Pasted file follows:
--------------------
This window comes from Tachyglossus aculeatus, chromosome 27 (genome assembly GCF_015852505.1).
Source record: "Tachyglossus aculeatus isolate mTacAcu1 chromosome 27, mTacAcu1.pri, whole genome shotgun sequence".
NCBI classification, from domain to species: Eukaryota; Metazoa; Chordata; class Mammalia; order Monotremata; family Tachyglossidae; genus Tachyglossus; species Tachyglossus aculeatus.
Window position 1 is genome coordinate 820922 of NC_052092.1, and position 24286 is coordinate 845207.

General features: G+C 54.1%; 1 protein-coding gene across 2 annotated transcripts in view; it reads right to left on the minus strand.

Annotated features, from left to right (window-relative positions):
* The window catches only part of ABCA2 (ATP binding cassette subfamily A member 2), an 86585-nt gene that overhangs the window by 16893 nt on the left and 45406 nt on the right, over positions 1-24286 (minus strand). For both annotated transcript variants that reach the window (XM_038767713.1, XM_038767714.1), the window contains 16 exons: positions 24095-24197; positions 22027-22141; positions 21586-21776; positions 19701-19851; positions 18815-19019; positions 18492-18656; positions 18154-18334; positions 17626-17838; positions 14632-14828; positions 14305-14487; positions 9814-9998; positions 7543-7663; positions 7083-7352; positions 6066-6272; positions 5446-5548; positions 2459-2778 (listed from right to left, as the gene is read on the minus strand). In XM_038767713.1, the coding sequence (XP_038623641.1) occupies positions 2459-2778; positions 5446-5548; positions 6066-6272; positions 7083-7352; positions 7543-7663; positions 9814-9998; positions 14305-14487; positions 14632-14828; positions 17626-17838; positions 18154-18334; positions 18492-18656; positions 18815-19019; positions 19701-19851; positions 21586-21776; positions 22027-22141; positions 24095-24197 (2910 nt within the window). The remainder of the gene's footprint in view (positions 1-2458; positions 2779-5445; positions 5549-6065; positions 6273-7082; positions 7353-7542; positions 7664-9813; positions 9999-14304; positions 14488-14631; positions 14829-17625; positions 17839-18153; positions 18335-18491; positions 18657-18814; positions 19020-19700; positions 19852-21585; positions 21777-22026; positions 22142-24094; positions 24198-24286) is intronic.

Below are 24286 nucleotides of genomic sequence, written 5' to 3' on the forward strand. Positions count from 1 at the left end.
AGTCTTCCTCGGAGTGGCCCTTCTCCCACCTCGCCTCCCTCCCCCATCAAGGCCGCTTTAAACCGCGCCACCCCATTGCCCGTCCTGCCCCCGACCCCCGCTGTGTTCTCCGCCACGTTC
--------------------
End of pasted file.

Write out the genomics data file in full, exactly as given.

This window comes from Tachyglossus aculeatus, chromosome 27 (genome assembly GCF_015852505.1).
Source record: "Tachyglossus aculeatus isolate mTacAcu1 chromosome 27, mTacAcu1.pri, whole genome shotgun sequence".
NCBI classification, from domain to species: Eukaryota; Metazoa; Chordata; class Mammalia; order Monotremata; family Tachyglossidae; genus Tachyglossus; species Tachyglossus aculeatus.
Window position 1 is genome coordinate 820922 of NC_052092.1, and position 24286 is coordinate 845207.

General features: G+C 54.1%; 1 protein-coding gene across 2 annotated transcripts in view; it reads right to left on the minus strand.

Annotated features, from left to right (window-relative positions):
* The window catches only part of ABCA2 (ATP binding cassette subfamily A member 2), an 86585-nt gene that overhangs the window by 16893 nt on the left and 45406 nt on the right, over positions 1-24286 (minus strand). For both annotated transcript variants that reach the window (XM_038767713.1, XM_038767714.1), the window contains 16 exons: positions 24095-24197; positions 22027-22141; positions 21586-21776; positions 19701-19851; positions 18815-19019; positions 18492-18656; positions 18154-18334; positions 17626-17838; positions 14632-14828; positions 14305-14487; positions 9814-9998; positions 7543-7663; positions 7083-7352; positions 6066-6272; positions 5446-5548; positions 2459-2778 (listed from right to left, as the gene is read on the minus strand). In XM_038767713.1, the coding sequence (XP_038623641.1) occupies positions 2459-2778; positions 5446-5548; positions 6066-6272; positions 7083-7352; positions 7543-7663; positions 9814-9998; positions 14305-14487; positions 14632-14828; positions 17626-17838; positions 18154-18334; positions 18492-18656; positions 18815-19019; positions 19701-19851; positions 21586-21776; positions 22027-22141; positions 24095-24197 (2910 nt within the window). The remainder of the gene's footprint in view (positions 1-2458; positions 2779-5445; positions 5549-6065; positions 6273-7082; positions 7353-7542; positions 7664-9813; positions 9999-14304; positions 14488-14631; positions 14829-17625; positions 17839-18153; positions 18335-18491; positions 18657-18814; positions 19020-19700; positions 19852-21585; positions 21777-22026; positions 22142-24094; positions 24198-24286) is intronic.

Below are 24286 nucleotides of genomic sequence, written 5' to 3' on the forward strand. Positions count from 1 at the left end.
AGTCTTCCTCGGAGTGGCCCTTCTCCCACCTCGCCTCCCTCCCCCATCAAGGCCGCTTTAAACCGCGCCACCCCATTGCCCGTCCTGCCCCCGACCCCCGCTGTGTTCTCCGCCACGTTC